We even have security around like the firewalling for alerts, also the ability to roll back and deploy automatically. Lots of cool stuff. And then of course we have our pipelines product. Now with our pipelines product too, one of the great features here is, is that it can be your CI, you can use it as a straight CI, you can use it as a CD to distribute your software where it needs to go. Or if you’re using more than one CI environment, you can use it as a way to orchestrate them. But really what it comes down to is what you’re looking at here is a platform engineering play. We actually have the full gamut of everything that you need as a development organization. I mean there’s a reason why over 7,000 customers have come to trust us with the things that we do.
And when we talk about automating security and what we’re going to go through today, you got to remember it’s got to be able to scan software. Let’s face it. From package types for third party trends of dependencies to base level docker images and containers, being able to support a majority of those things to make sure that those components that make up 85 to 90% of your software are safe and secure. Getting full visibility. So we offer things like software bill of materials. Everybody’s heard about this. I have a whole talk that’s basically about demystifying what software bill of materials is. Basically it’s just a list of ingredients that makes up your software.
We have amazing vulnerability data from our security team. You can do malicious package detection, you’re going to be able to… We have Zero Day. So since we’re continuous security, if a new CV comes out, you can be notified right away so you can address it and take care of it. The thing is, is that with the thing I’m going to show you today is fix what matters fast. So we have this thing called contextual analysis and we can also do contextual prioritization. I’m going to show you how you can use that information to quickly bang out through that, right? Then the other part of this that we have is also too being able to take all this information and deploy it across your entire org, from your developers to your CI to CD, and in the future we’ll have an announcements down the road even now to your runtime in Kubernetes.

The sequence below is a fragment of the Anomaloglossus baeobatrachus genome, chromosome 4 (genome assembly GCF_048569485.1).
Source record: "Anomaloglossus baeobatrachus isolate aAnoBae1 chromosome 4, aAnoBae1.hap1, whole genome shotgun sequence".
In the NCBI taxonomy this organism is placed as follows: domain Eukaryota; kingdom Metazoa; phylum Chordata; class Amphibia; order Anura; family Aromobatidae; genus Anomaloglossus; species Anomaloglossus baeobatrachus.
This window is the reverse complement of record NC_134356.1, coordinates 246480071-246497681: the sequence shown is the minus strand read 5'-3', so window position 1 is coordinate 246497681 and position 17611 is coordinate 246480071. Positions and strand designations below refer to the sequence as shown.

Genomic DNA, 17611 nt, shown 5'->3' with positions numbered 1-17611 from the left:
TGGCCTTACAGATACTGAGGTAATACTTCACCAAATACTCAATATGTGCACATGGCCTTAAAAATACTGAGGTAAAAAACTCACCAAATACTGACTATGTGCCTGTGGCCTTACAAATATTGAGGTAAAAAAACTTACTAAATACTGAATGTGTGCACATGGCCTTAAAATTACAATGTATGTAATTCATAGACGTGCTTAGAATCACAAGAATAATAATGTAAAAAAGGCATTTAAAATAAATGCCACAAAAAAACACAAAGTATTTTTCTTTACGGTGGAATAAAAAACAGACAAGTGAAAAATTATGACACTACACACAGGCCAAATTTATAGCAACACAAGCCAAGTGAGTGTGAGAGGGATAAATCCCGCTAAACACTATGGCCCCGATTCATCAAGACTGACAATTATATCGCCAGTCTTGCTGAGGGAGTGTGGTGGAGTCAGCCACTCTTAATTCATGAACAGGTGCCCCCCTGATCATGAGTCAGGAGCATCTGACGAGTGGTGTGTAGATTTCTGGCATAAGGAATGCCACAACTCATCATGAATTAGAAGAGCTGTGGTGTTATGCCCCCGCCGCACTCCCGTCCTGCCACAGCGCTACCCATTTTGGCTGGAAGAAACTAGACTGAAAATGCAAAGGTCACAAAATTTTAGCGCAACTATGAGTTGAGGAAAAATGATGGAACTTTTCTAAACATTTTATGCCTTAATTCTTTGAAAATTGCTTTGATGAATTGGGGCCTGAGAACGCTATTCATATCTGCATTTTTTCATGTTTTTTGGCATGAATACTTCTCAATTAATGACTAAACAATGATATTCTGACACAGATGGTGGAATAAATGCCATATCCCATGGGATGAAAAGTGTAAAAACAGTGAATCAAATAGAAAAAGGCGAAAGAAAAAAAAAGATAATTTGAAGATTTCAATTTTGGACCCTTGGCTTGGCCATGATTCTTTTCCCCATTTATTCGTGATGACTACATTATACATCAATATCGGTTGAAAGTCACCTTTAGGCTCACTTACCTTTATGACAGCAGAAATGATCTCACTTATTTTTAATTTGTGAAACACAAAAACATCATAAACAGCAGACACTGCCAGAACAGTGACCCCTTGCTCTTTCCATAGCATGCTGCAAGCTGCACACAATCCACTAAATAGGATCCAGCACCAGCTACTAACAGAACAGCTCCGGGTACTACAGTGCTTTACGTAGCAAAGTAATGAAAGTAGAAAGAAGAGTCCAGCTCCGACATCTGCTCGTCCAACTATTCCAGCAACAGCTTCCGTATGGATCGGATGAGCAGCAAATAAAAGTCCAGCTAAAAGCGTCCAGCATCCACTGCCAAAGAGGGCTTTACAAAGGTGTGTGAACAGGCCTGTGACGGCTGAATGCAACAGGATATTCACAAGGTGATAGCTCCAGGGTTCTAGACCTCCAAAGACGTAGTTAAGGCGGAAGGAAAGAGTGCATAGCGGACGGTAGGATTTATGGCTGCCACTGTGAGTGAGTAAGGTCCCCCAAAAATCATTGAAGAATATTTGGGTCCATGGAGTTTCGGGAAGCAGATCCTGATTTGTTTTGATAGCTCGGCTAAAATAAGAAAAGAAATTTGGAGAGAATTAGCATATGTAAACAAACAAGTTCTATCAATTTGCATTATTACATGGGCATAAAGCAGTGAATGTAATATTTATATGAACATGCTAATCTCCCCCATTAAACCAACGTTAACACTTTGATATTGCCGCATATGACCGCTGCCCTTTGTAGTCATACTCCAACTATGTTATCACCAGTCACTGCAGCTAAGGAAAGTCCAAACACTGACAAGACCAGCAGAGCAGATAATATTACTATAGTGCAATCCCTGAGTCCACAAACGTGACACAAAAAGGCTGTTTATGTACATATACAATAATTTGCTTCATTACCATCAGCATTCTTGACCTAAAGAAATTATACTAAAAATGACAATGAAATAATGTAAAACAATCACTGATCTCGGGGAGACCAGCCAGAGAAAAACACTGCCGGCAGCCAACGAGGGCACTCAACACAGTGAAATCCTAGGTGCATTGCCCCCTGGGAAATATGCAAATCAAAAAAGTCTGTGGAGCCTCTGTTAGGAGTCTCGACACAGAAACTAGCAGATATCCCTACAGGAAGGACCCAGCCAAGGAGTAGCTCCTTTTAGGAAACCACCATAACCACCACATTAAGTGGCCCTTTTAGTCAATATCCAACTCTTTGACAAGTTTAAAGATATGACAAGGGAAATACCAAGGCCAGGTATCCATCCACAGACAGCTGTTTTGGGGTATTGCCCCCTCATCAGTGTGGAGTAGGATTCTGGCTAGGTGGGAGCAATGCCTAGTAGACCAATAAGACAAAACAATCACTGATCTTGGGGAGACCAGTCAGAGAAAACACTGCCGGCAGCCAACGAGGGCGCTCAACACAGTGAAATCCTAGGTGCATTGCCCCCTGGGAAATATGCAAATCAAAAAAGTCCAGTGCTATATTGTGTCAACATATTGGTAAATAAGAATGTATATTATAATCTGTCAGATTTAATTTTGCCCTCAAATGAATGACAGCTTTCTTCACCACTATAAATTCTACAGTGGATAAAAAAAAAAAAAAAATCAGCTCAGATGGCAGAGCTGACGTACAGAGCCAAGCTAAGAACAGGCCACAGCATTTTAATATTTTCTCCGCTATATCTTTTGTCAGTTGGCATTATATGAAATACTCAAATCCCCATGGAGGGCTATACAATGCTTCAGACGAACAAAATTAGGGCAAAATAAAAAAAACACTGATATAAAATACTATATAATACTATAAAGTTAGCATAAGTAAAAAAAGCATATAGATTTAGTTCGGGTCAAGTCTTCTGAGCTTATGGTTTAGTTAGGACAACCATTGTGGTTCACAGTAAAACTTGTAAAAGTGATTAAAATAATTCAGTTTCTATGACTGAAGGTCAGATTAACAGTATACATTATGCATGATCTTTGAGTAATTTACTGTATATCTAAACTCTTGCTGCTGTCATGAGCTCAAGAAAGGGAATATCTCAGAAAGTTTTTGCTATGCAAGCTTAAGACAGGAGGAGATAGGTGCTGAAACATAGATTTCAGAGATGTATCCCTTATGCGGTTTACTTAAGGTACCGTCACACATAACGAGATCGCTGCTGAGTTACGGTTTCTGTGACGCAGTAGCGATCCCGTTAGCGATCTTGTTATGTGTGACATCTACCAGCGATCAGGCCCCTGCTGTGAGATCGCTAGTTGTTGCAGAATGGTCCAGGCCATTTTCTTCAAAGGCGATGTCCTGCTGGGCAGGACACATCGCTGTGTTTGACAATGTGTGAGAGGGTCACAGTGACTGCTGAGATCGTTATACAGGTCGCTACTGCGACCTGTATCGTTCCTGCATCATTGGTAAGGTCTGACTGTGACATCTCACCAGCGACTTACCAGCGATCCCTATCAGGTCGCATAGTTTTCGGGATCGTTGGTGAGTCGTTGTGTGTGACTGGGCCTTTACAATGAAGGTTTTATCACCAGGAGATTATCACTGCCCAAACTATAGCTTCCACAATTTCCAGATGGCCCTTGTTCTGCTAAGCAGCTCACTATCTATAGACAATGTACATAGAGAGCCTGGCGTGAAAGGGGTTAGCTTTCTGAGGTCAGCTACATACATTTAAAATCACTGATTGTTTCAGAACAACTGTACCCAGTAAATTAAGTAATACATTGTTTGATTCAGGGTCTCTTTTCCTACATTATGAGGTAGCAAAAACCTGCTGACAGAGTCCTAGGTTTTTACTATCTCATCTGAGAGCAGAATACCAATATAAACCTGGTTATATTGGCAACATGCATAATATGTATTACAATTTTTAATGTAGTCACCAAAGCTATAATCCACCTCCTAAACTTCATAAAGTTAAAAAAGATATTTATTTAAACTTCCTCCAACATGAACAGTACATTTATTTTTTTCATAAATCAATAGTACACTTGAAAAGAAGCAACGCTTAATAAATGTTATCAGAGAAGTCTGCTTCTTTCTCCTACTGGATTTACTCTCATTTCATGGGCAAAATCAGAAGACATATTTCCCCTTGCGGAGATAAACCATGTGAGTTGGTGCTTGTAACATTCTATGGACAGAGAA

It can integrate everywhere. So you can use our J frog CLI or API. We have plug-ins for all the various CICD tooling, the IGEs. Like I said, we’ll discuss those. And then lastly, you can use these same things I’m teaching you with our platform, whether you’re using our managed solution, which you know is our SaaS, I guess I like to say it’s managed because it’s much more than that because you choose your own cloud provider, your own region and all that. It could be in your own DC, it could be a combination to be across different cloud providers. We don’t care. We bring that same level of excellence no matter how you’re using us. And the thing is that some of the things we’ll talk about today is our advanced features, which we just introduced late last year, which is like if you’re using Terraform, infrastructure is code analysis.
So being able to go in and determine are you truly locking down everything when you’re doing, saying something with Terraform. Secret detection. Oh, my god, you would not believe inside of docker images, how many docker images I’ve scanned and found private API keys. I found just lots of secret information. And by the way, it’s usually not highly visible. Most of the time it actually shows up in the root history. Think about that. Somebody forgot to go ahead and actually remove the credentials. They removed it everywhere else. They just never cleared their history. Miller’s code detection. We’re actually going to go through and I’m going to show you some actual ways that we detect that.